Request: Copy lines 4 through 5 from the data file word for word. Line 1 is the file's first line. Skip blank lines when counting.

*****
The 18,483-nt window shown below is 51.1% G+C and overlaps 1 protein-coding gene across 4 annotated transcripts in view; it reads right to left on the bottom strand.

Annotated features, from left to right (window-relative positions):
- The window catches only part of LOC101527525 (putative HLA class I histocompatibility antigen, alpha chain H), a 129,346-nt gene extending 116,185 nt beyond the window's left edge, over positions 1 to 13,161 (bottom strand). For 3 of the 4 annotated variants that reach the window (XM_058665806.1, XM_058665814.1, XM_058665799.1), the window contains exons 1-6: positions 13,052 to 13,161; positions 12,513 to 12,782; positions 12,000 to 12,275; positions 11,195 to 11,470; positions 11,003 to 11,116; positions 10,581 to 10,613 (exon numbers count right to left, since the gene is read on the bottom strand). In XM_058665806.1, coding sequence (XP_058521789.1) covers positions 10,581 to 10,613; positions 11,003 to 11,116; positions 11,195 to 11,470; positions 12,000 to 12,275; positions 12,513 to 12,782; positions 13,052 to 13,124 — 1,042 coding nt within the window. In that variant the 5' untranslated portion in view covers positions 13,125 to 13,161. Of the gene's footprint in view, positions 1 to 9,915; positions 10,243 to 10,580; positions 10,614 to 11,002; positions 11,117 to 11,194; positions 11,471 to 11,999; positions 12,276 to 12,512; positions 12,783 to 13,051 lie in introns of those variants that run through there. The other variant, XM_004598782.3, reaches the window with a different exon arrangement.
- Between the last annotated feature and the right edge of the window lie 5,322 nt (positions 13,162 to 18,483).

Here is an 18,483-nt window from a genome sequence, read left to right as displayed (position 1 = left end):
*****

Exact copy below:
- Between the last annotated feature and the right edge of the window lie 5,322 nt (positions 13,162 to 18,483).

Here is an 18,483-nt window from a genome sequence, read left to right as displayed (position 1 = left end):